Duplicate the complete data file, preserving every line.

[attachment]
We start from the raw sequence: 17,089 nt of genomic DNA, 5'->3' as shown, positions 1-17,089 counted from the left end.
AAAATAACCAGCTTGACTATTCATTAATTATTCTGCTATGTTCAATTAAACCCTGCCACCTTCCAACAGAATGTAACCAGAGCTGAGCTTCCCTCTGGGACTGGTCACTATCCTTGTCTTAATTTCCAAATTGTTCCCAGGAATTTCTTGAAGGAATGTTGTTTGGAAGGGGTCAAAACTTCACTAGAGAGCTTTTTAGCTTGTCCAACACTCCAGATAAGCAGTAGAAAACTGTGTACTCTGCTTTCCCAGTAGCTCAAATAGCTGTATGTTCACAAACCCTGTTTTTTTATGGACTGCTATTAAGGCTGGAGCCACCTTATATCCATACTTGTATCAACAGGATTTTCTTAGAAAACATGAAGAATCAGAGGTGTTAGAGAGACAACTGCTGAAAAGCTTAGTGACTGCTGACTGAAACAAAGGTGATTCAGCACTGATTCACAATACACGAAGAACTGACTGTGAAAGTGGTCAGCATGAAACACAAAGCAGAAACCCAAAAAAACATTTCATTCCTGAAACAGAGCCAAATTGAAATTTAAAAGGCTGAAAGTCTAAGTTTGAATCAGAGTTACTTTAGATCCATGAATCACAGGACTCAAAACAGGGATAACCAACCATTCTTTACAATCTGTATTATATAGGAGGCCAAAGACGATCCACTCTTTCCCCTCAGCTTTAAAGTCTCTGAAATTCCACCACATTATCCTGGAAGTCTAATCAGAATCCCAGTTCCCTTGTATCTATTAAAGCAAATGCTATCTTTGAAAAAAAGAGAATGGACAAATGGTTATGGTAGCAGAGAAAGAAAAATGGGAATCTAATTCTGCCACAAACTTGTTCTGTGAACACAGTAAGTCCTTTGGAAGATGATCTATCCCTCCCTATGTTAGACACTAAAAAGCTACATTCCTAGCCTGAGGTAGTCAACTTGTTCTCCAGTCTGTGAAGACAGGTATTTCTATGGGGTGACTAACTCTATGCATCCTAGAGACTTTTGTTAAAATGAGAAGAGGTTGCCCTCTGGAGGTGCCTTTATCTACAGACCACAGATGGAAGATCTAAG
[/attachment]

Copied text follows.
We start from the raw sequence: 17,089 nt of genomic DNA, 5'->3' as shown, positions 1-17,089 counted from the left end.
AAAATAACCAGCTTGACTATTCATTAATTATTCTGCTATGTTCAATTAAACCCTGCCACCTTCCAACAGAATGTAACCAGAGCTGAGCTTCCCTCTGGGACTGGTCACTATCCTTGTCTTAATTTCCAAATTGTTCCCAGGAATTTCTTGAAGGAATGTTGTTTGGAAGGGGTCAAAACTTCACTAGAGAGCTTTTTAGCTTGTCCAACACTCCAGATAAGCAGTAGAAAACTGTGTACTCTGCTTTCCCAGTAGCTCAAATAGCTGTATGTTCACAAACCCTGTTTTTTTATGGACTGCTATTAAGGCTGGAGCCACCTTATATCCATACTTGTATCAACAGGATTTTCTTAGAAAACATGAAGAATCAGAGGTGTTAGAGAGACAACTGCTGAAAAGCTTAGTGACTGCTGACTGAAACAAAGGTGATTCAGCACTGATTCACAATACACGAAGAACTGACTGTGAAAGTGGTCAGCATGAAACACAAAGCAGAAACCCAAAAAAACATTTCATTCCTGAAACAGAGCCAAATTGAAATTTAAAAGGCTGAAAGTCTAAGTTTGAATCAGAGTTACTTTAGATCCATGAATCACAGGACTCAAAACAGGGATAACCAACCATTCTTTACAATCTGTATTATATAGGAGGCCAAAGACGATCCACTCTTTCCCCTCAGCTTTAAAGTCTCTGAAATTCCACCACATTATCCTGGAAGTCTAATCAGAATCCCAGTTCCCTTGTATCTATTAAAGCAAATGCTATCTTTGAAAAAAAGAGAATGGACAAATGGTTATGGTAGCAGAGAAAGAAAAATGGGAATCTAATTCTGCCACAAACTTGTTCTGTGAACACAGTAAGTCCTTTGGAAGATGATCTATCCCTCCCTATGTTAGACACTAAAAAGCTACATTCCTAGCCTGAGGTAGTCAACTTGTTCTCCAGTCTGTGAAGACAGGTATTTCTATGGGGTGACTAACTCTATGCATCCTAGAGACTTTTGTTAAAATGAGAAGAGGTTGCCCTCTGGAGGTGCCTTTATCTACAGACCACAGATGGAAGATCTAAG